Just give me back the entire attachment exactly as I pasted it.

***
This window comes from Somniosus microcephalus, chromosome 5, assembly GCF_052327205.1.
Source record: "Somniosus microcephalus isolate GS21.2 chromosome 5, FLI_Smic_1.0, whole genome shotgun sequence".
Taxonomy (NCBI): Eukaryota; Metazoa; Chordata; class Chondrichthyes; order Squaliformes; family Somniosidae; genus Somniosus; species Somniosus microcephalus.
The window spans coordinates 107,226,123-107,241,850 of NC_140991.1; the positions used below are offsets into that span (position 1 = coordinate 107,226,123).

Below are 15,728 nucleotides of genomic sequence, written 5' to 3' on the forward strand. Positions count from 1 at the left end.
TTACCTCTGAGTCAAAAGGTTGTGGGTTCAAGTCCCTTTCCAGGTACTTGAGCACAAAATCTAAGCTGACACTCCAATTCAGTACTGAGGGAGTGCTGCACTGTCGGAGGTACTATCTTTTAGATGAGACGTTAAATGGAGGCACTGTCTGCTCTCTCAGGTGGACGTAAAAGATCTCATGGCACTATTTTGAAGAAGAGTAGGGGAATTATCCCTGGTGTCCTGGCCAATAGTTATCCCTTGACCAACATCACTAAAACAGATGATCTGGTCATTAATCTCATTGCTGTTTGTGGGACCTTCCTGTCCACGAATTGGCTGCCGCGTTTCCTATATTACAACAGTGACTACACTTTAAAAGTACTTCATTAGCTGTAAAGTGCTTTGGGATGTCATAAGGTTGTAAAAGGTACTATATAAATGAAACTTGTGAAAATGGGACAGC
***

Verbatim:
This window comes from Somniosus microcephalus, chromosome 5, assembly GCF_052327205.1.
Source record: "Somniosus microcephalus isolate GS21.2 chromosome 5, FLI_Smic_1.0, whole genome shotgun sequence".
Taxonomy (NCBI): Eukaryota; Metazoa; Chordata; class Chondrichthyes; order Squaliformes; family Somniosidae; genus Somniosus; species Somniosus microcephalus.
The window spans coordinates 107,226,123-107,241,850 of NC_140991.1; the positions used below are offsets into that span (position 1 = coordinate 107,226,123).

Below are 15,728 nucleotides of genomic sequence, written 5' to 3' on the forward strand. Positions count from 1 at the left end.
TTACCTCTGAGTCAAAAGGTTGTGGGTTCAAGTCCCTTTCCAGGTACTTGAGCACAAAATCTAAGCTGACACTCCAATTCAGTACTGAGGGAGTGCTGCACTGTCGGAGGTACTATCTTTTAGATGAGACGTTAAATGGAGGCACTGTCTGCTCTCTCAGGTGGACGTAAAAGATCTCATGGCACTATTTTGAAGAAGAGTAGGGGAATTATCCCTGGTGTCCTGGCCAATAGTTATCCCTTGACCAACATCACTAAAACAGATGATCTGGTCATTAATCTCATTGCTGTTTGTGGGACCTTCCTGTCCACGAATTGGCTGCCGCGTTTCCTATATTACAACAGTGACTACACTTTAAAAGTACTTCATTAGCTGTAAAGTGCTTTGGGATGTCATAAGGTTGTAAAAGGTACTATATAAATGAAACTTGTGAAAATGGGACAGC